Fashion Revolution – Interview With Hannah Evans From Piccalilly
This Fashion Revolution Week we talk to Piccalilly founder about ethical clothing, transparency in the supply chain and who makes their clothes!
What inspired to you start Piccalilly back in 2006?
I started Piccalilly in 2006. I was on maternity leave and 2 months into my maternity I was made redundant. Living in a rural part of the Yorkshire Dales I decided that I would turn this negative situation into a positive opportunity to start my own business. At the time there were no organic baby clothes in the UK that were colourful, fun and with a broad market appeal. I had a background working in fair trade and ethical manufacturing and the only baby clothing brands on the market were natural and functional and had little design ethics. The natural colour ecru dominated the market.
How did you come to be interested in ethical clothing and then take this route with Piccalilly?
I’d previously worked as a buyer in India purchasing from primary producers and travelling all over the country. I was lucky enough to have been given the contacts of a pioneering factory in India who were pushing the boundaries in organic manufacturing. I decided to take the leap and travel out to meet with them and discovered that colour and chemical free organic manufacturing was a possibility for my clothing brand. From this moment on the concept of Piccalilly was born.
I wanted to create a great looking colourful range of babywear whilst ensuring that they were created with highest values and ethics. The name was chosen to reflect the colourful origins of the brand – its British, extremely bright but with a nod to the east where the clothing is made. Many of our competitors have had to rebrand over the years but great thought was put into the name to reflect what we were about and to enable us not to be pigeon holed into a specific range or age bracket. We’ve never had to address this again because we’ve always remained close to our roots and what we were about in the first place.
We’re also very proud to work with the same factory that we started working with at the start in 2006. I was given the details of the company by a contact at Greenpeace. The company had been manufacturing since 1934 and at the time I was in contact had recently moved into organic cotton production. It’s now the world’s first vertically integrated Fairtrade organic cotton supplier, from yarn to finished product. We’ve been proud to grow with them and contribute towards their growth in the last decade.
As briefly as possible, can you tell us all steps needed to make a garment starting from the cotton field. What have you learnt when travelling to India that would surprise most people here in Europe?
We source our cotton from a project called Chetna Organic. This project started in 2004 and we started purchasing our cotton very early on from it’s inception. Chetna is a wholly farmer owned project and the farmers also own a 10% share in our manufacturing partners factory too. One of the key attributes of Chetna Organic is traceability. Every cotton bale from Chetna is traceable to its farming source and to its seed cotton source.
Our manufacturing partner now purchases a large portion of it’s cotton and we’ve made sure over the last decade to spend time visiting the supply chain from field to factory. From the field the cotton goes to the ginner and our manufacturing partner takes ownership directly from this point ensuring we maintain the authenticity of the organic cotton from field to factory, a very special and unique attribute to our organic clothing.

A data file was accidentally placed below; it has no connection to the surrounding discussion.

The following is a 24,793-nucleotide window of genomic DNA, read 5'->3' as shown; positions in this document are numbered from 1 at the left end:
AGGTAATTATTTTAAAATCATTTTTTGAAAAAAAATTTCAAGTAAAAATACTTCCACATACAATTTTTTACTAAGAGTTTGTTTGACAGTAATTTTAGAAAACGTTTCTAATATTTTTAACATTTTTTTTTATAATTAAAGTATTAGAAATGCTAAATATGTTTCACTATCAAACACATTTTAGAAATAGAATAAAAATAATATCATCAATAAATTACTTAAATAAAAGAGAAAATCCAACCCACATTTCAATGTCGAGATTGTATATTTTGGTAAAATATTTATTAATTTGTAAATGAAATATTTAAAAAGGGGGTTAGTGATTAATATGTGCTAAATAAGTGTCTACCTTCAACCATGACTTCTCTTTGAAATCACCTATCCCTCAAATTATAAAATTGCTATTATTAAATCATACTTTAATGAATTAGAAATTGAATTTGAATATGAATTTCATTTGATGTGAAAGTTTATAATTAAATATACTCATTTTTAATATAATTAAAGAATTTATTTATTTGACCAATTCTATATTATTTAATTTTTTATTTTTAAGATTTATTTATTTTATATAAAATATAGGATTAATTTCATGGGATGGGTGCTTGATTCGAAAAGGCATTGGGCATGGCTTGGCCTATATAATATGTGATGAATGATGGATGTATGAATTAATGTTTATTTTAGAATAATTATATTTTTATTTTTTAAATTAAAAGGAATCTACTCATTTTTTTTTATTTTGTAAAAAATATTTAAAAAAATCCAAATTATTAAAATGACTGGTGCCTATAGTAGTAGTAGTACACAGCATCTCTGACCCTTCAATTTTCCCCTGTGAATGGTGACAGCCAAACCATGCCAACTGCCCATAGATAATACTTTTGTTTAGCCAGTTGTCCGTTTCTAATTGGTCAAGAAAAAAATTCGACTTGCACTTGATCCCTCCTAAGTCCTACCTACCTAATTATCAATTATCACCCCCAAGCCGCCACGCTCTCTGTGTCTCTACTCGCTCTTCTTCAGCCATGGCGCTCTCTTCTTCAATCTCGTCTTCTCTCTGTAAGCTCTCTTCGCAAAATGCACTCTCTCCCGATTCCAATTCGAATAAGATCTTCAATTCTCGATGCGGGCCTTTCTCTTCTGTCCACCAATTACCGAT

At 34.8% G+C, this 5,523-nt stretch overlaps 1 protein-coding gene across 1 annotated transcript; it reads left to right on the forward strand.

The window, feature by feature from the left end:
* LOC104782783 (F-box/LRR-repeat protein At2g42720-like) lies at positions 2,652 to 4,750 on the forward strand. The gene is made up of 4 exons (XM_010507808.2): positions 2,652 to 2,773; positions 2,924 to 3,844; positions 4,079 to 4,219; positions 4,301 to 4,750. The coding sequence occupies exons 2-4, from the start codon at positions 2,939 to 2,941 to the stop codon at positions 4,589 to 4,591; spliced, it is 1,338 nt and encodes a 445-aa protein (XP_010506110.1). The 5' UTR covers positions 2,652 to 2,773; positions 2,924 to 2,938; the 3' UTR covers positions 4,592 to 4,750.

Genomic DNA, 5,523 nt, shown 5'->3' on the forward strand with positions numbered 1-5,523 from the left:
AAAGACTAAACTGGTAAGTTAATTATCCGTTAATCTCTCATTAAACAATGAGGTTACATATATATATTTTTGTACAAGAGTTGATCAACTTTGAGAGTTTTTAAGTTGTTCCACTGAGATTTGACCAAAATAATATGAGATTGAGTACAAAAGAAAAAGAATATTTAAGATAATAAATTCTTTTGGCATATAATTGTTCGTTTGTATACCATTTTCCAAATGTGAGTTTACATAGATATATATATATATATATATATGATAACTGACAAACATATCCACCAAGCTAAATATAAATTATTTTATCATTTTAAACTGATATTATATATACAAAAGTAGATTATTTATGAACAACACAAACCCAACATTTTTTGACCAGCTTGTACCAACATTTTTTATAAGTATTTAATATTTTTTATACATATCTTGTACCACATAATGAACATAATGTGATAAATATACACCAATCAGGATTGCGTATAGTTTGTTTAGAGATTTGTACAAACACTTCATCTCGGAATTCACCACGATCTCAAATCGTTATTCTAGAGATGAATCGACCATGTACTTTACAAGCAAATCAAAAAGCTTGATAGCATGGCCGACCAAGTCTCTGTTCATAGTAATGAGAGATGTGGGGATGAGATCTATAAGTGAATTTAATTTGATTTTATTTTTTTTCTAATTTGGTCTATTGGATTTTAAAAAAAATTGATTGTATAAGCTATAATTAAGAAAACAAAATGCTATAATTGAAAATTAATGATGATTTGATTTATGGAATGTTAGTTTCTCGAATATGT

What changes have you seen in the fashion industry in the last decade? Customers are always wanting new season and its hard to avoid this completely, how do you try to create a balance?
Many baby and kidswear brands have come and gone over the years, so ensuring we have longevity and that we remain competitive is important. There has been a trend amongst some of the organic brands towards a faster fashion approach to trading with heavy discounts, which is challenging.
Our aim has always been to ensure we are sustainable and creating transeasonal ranges was our ideal. But we’ve found that the market is faster moving and there is a demand for new prints and designs, which means our collections have had to become more seasonal. We are however delighted that our clothes are long lasting, they wash well, they have a longer lasting fit and given many of our prints are unisex and gender neutral in style. They can been handed down between siblings making them a great investment.
Piccalilly has grown steadily in the last decade. Have you seen this growth have an impact on the factories you work with?
We’ve worked with the same factory since we started in 2006 and we continue to support Chetna Organic by insisting we only use this Fairtrade organic cotton. This ensures that the project has continued support from us as a brand. We remain rooted in our ethics and sustainability and believe that our strong relationship with our supplier is a core part of who we are as a brand and our authenticity. Our story is quite unique from many of our competitors who work with supply chains that are less transparent. But, it enables us to tell an authentic and clear story about the people who make our clothes from field to factory.
Do you think ethical fashion will continue to grow? Where do you see the future? What further change would you like to see?
I think parents are recognising that purchasing from organic & ethical brands isn’t a luxury, it’s the best buying choice. Buying once and buying well is the right way to go. And purchasing chemical free organic cotton clothes is best for the end user, best for the planet and equally important best for the people who make our clothes.